Candidates for West Orange House seat address latest map

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  • | 9:59 a.m. August 27, 2015
Candidates for West Orange House seat address latest map
Candidates for West Orange House seat address latest map
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WEST ORANGE — The latest Florida Legislature redrawing of several of Florida’s 27 districts for the U.S. House of Representatives has affected District 10, which covers almost all of West Orange County.

Tallahassee circuit judge Terry Lewis had ruled original congressional maps drawn in 2012 unconstitutional, which has led to appeals and redraws, including one mandated by the state Supreme Court this July.

Rep. Daniel Webster (R), who has held the district seat since 2011, believes the latest map is disadvantageous to him as the incumbent. A 2010 amendment declared unconstitutional the favoring of incumbents through redraws, a rule that has since affected the shape of his district, he said.

“This will be the fourth district (shape) since I got elected in 2010,” Webster said.

One of those four shapes had an appendage deemed favorable to Webster.

“The favor was based on three benchmark races: the governor’s race in ’06, the president’s race in ’08 and the governor’s race in 2010,” he said. “Two of the three races — by adding that appendage — favored me by teeny amounts, and then one disfavored me. The judge concluded two of the three is enough. One was by one-tenth of 1%; the other was four-tenths of 1%; and the one that disfavored me was seven-tenths of 1%.”

Court proceedings have tied Webster to his district and disfavored him by dividing his district seven ways, he said, likening it to dividing a Florida House seat 30 ways when he testified on the matter.

“They took the biggest part of it — which is in Orange County — they coupled it with downtown Orlando, Pine Hills, so forth — totally Democrat, committed Democrat votes and turned my district into a majority minority district,” Webster said. “I think there were 44% non-Hispanic white people who live in that district, and the lower court had said that because my percentage of Republicans had increased by six-tenths of a percent, that was favoring me. In this particular case, the number of Democrats increased by 14%.”

Webster cited data from the last two presidential elections covering the latest rendition of District 10, in which Republican nominees got no more than 39% of votes, to further make his case that the new map disfavors him.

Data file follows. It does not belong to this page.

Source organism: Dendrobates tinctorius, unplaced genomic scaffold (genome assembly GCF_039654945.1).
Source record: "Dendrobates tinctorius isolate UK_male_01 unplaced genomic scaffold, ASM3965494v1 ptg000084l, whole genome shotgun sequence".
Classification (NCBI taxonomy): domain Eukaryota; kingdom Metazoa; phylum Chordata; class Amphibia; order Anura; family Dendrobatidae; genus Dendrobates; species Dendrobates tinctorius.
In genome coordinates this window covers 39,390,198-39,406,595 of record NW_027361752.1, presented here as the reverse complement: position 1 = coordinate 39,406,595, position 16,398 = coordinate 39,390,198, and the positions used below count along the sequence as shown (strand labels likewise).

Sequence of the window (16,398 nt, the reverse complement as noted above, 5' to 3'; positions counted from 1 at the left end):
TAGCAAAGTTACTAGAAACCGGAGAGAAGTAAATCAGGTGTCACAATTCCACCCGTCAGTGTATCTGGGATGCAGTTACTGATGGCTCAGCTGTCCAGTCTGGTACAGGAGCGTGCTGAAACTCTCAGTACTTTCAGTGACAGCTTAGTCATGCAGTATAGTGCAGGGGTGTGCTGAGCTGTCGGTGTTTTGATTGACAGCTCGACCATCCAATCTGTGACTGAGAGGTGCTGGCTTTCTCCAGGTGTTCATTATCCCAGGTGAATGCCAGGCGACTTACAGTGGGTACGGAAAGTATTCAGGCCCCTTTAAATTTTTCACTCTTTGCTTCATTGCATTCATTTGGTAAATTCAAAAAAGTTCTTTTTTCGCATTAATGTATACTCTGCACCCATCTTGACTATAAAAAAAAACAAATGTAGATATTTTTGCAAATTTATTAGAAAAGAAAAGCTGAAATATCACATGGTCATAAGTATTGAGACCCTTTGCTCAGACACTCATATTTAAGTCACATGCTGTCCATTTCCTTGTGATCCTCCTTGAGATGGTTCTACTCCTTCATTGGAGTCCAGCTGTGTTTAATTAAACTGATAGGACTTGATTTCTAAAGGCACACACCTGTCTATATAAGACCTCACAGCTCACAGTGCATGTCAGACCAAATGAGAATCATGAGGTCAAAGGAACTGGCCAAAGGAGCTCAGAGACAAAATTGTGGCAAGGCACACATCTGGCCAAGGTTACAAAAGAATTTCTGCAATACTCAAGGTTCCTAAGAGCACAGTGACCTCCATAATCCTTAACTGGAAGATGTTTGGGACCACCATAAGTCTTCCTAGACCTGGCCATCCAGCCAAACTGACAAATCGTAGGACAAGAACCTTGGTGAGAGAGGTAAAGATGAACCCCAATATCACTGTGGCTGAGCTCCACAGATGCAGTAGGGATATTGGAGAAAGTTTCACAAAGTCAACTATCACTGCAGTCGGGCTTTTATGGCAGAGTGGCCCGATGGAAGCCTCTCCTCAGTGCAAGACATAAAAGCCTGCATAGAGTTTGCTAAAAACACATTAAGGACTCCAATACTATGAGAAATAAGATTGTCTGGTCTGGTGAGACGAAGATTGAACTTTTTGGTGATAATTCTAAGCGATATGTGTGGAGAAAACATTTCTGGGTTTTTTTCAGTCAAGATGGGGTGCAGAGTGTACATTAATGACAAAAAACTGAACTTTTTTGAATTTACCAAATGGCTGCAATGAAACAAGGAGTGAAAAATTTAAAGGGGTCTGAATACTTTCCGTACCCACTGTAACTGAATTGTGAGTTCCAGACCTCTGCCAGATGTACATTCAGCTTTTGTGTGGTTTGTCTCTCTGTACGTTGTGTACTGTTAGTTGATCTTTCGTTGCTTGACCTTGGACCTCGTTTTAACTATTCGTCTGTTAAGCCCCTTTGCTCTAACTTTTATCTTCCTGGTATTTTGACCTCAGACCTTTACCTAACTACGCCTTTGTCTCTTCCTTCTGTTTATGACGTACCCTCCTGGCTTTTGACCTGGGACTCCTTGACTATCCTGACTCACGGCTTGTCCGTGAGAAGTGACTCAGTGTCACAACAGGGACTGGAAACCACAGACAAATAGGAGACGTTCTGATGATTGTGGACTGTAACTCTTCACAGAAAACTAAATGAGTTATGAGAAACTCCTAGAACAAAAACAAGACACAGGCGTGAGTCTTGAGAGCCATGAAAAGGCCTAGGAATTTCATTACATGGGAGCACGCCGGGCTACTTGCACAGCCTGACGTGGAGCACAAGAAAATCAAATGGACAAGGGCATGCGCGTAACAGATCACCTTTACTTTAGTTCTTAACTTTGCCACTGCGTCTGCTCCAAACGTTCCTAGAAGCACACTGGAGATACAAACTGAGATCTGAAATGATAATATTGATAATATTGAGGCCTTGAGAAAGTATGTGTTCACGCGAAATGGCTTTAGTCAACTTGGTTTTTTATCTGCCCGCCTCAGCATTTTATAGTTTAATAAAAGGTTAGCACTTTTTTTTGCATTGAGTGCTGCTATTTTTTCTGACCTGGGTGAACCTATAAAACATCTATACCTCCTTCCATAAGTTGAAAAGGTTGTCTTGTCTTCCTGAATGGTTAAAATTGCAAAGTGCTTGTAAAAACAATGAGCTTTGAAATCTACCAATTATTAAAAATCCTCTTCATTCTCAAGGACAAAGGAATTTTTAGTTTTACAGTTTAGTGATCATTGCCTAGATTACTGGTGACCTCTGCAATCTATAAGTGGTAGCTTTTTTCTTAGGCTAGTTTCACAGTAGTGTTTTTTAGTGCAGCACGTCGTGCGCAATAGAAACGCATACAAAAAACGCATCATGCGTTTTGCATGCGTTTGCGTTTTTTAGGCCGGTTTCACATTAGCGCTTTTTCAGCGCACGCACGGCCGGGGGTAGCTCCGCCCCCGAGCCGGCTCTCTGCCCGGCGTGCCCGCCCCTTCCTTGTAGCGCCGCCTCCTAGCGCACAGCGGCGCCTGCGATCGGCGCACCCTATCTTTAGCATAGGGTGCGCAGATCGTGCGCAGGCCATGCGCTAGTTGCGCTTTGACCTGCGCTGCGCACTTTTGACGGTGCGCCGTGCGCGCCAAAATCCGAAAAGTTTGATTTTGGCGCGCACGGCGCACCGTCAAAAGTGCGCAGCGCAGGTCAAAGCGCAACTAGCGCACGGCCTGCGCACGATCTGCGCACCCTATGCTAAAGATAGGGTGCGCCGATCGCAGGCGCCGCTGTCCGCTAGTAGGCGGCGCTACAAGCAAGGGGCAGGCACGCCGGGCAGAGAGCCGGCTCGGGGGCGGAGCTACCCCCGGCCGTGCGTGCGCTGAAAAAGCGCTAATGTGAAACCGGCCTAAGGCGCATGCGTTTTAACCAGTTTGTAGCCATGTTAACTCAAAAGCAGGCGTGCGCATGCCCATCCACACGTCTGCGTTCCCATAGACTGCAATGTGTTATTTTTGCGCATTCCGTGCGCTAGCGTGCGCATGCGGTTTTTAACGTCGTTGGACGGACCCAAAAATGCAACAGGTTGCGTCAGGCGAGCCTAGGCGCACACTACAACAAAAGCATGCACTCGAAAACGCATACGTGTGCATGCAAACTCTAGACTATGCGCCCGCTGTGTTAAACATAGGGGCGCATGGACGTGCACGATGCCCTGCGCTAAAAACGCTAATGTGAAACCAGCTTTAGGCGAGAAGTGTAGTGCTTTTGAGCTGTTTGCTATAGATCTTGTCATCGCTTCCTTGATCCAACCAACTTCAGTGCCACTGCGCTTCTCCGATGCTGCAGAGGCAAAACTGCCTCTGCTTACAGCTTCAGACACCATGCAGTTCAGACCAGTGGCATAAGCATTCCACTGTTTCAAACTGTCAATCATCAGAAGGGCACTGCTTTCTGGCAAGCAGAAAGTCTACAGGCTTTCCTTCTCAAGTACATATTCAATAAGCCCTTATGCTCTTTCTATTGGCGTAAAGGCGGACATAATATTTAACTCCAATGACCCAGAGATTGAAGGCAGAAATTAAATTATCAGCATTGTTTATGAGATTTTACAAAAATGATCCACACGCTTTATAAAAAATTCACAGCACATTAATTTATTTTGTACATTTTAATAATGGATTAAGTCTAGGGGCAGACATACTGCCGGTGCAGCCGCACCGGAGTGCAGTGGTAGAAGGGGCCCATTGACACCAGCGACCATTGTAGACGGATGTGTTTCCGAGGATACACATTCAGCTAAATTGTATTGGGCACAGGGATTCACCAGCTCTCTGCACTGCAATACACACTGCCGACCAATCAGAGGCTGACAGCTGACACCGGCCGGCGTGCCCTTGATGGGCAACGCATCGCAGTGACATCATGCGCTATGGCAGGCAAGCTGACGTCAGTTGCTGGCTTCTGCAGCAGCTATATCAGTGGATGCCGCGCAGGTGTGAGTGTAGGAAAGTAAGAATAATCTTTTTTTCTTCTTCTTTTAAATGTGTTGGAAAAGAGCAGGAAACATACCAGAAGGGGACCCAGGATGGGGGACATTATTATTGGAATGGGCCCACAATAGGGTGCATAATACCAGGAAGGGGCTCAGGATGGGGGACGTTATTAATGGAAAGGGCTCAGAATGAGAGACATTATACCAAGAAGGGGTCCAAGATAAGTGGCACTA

“If they can’t favor me by one-tenth of 1%, then they certainly can’t un-favor me by 20, 30, 40 points,” he said. “I believe it’s unconstitutional. … It was the court that brought in the partisan data … that said one-tenth of 1% is tantamount to favoring someone. They set the standards. … Based on their definition, it should be exactly the same for disfavoring.”

Webster said he would prefer the map to favor and disfavor nobody and be constitutional, including not splitting big cities such as Orlando, which the latest map does.


Former Orlando Police Department Chief Val Demings (D), who has lived in Dr. Phillips nine years and in the west Orlando area since the early 1990s, recently declared her candidacy for Webster’s seat in the 2016 election. She lost to Webster by about 3.5 points in 2012 and withdrew from the Orange County mayoral election in 2014 but said she always had running next year in mind.

Demings said President Barack Obama would have gotten 60% of votes in the newest map. She was amazed by Webster’s comments, saying she felt the same in 2012. Webster said his opponent in the prior election — 2010 — had gotten 38% of the vote, the same number he believes he is now limited to.

“I felt like I needed to give him my talking points from 2012, because that’s exactly what I had the first time,” Demings said. “We’ll let the Legislature work through the process and see it pass through judicial scrutiny and go from there. We don’t know exactly where lines will end up. If the lines don’t change at all, we expect to contend better. Whatever lines are improved are … out of my control.”

Demographics of District 10 are similar to what they had been in 2012 — about 70% white, 11% Hispanic and 10% African American, Demings said. With her 27 years of Orlando Police Department experience, she has worked closely with all communities and people of diverse backgrounds in different areas, she said.

“I’m very concerned about their issues,” she said. “I worked hard to reduce violent crime in this area but also address many social issues that plague the area in the first place. It’s OK to stay in your lane, but I think leaders take the opportunity to address all issues they can.”

This helps people know who she is and what she stands for, and Demings feels Webster is not the right person to represent District 10, she said.

“Old (District) 10 or new (District) 10, I believe Daniel Webster is the wrong representative for District 10, because you have to represent everybody,” Demings said. “You can’t pick and choose who you want to represent.”

Contact Zak Kerr at [email protected].


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